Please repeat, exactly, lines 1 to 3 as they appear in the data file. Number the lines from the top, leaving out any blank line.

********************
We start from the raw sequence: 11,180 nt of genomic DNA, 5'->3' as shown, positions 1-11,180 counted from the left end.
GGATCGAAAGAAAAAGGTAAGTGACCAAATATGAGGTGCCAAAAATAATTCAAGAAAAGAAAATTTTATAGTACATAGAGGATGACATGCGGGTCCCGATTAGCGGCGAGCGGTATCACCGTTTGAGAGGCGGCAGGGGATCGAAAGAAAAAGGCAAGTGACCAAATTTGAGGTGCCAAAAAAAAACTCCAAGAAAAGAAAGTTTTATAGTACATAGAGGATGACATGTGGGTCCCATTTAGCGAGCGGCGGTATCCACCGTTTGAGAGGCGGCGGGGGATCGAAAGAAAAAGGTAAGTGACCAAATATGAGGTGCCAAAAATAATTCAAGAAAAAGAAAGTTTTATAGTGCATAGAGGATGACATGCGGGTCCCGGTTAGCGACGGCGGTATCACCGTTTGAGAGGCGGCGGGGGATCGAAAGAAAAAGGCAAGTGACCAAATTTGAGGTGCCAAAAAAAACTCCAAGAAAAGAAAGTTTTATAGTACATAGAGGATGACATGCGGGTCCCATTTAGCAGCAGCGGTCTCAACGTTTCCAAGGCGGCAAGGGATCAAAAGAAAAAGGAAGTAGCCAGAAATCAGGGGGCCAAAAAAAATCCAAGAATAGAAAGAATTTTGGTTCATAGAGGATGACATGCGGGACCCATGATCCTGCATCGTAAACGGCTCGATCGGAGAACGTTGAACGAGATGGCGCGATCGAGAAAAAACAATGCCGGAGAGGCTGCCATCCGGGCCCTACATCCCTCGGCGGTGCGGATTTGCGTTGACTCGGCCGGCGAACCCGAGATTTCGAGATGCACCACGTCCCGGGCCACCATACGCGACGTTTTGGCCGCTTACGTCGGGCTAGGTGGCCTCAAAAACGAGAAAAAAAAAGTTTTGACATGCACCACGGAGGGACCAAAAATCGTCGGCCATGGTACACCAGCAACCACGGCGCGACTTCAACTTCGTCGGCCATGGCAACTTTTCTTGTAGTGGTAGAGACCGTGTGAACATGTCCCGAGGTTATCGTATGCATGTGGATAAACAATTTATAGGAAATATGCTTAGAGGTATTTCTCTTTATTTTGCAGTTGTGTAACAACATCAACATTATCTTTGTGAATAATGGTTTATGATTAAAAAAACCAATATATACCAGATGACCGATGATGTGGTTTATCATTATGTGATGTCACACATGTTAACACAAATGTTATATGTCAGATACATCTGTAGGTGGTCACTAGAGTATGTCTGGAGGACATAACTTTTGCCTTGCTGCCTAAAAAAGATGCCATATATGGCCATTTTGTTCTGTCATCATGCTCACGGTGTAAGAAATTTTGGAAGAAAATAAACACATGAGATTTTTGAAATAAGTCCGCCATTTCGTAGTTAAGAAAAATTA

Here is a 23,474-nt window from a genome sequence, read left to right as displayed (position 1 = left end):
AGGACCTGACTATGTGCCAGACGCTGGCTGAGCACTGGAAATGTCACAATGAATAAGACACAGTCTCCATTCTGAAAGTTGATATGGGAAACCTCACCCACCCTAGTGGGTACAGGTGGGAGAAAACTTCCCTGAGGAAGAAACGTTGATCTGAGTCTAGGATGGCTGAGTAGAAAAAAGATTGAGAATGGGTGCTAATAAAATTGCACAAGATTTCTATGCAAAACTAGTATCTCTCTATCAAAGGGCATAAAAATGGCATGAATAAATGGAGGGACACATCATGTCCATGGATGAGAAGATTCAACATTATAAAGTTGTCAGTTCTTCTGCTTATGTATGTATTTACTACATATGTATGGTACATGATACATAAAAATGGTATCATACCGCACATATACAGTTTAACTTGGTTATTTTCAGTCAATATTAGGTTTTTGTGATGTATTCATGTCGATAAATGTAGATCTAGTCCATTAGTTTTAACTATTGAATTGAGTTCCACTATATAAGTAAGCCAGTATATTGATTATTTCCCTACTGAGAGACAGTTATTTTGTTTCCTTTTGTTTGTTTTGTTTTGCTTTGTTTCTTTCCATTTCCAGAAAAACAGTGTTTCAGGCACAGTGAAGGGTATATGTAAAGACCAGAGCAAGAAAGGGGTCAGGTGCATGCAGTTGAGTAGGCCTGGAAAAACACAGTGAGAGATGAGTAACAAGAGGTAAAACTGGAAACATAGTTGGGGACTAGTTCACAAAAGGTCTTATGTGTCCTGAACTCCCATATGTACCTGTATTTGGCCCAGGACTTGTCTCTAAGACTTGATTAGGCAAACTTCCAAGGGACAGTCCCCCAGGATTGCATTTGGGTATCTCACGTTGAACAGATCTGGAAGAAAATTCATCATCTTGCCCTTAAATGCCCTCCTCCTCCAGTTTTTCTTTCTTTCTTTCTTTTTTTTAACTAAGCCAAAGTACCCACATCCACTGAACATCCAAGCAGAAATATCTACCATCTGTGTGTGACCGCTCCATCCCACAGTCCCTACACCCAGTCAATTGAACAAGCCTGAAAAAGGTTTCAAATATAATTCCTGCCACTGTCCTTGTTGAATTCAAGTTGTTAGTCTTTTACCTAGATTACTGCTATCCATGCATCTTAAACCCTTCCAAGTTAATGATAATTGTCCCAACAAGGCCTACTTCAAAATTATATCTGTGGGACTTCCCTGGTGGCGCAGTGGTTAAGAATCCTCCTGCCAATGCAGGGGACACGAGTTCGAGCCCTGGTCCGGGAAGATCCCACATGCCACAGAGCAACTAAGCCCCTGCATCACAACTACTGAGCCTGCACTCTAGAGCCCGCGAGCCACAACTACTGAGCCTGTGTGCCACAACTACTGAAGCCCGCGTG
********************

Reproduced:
We start from the raw sequence: 11,180 nt of genomic DNA, 5'->3' as shown, positions 1-11,180 counted from the left end.
GGATCGAAAGAAAAAGGTAAGTGACCAAATATGAGGTGCCAAAAATAATTCAAGAAAAGAAAATTTTATAGTACATAGAGGATGACATGCGGGTCCCGATTAGCGGCGAGCGGTATCACCGTTTGAGAGGCGGCAGGGGATCGAAAGAAAAAGGCAAGTGACCAAATTTGAGGTGCCAAAAAAAAACTCCAAGAAAAGAAAGTTTTATAGTACATAGAGGATGACATGTGGGTCCCATTTAGCGAGCGGCGGTATCCACCGTTTGAGAGGCGGCGGGGGATCGAAAGAAAAAGGTAAGTGACCAAATATGAGGTGCCAAAAATAATTCAAGAAAAAGAAAGTTTTATAGTGCATAGAGGATGACATGCGGGTCCCGGTTAGCGACGGCGGTATCACCGTTTGAGAGGCGGCGGGGGATCGAAAGAAAAAGGCAAGTGACCAAATTTGAGGTGCCAAAAAAAACTCCAAGAAAAGAAAGTTTTATAGTACATAGAGGATGACATGCGGGTCCCATTTAGCAGCAGCGGTCTCAACGTTTCCAAGGCGGCAAGGGATCAAAAGAAAAAGGAAGTAGCCAGAAATCAGGGGGCCAAAAAAAATCCAAGAATAGAAAGAATTTTGGTTCATAGAGGATGACATGCGGGACCCATGATCCTGCATCGTAAACGGCTCGATCGGAGAACGTTGAACGAGATGGCGCGATCGAGAAAAAACAATGCCGGAGAGGCTGCCATCCGGGCCCTACATCCCTCGGCGGTGCGGATTTGCGTTGACTCGGCCGGCGAACCCGAGATTTCGAGATGCACCACGTCCCGGGCCACCATACGCGACGTTTTGGCCGCTTACGTCGGGCTAGGTGGCCTCAAAAACGAGAAAAAAAAAGTTTTGACATGCACCACGGAGGGACCAAAAATCGTCGGCCATGGTACACCAGCAACCACGGCGCGACTTCAACTTCGTCGGCCATGGCAACTTTTCTTGTAGTGGTAGAGACCGTGTGAACATGTCCCGAGGTTATCGTATGCATGTGGATAAACAATTTATAGGAAATATGCTTAGAGGTATTTCTCTTTATTTTGCAGTTGTGTAACAACATCAACATTATCTTTGTGAATAATGGTTTATGATTAAAAAAACCAATATATACCAGATGACCGATGATGTGGTTTATCATTATGTGATGTCACACATGTTAACACAAATGTTATATGTCAGATACATCTGTAGGTGGTCACTAGAGTATGTCTGGAGGACATAACTTTTGCCTTGCTGCCTAAAAAAGATGCCATATATGGCCATTTTGTTCTGTCATCATGCTCACGGTGTAAGAAATTTTGGAAGAAAATAAACACATGAGATTTTTGAAATAAGTCCGCCATTTCGTAGTTAAGAAAAATTA

Here is a 23,474-nt window from a genome sequence, read left to right as displayed (position 1 = left end):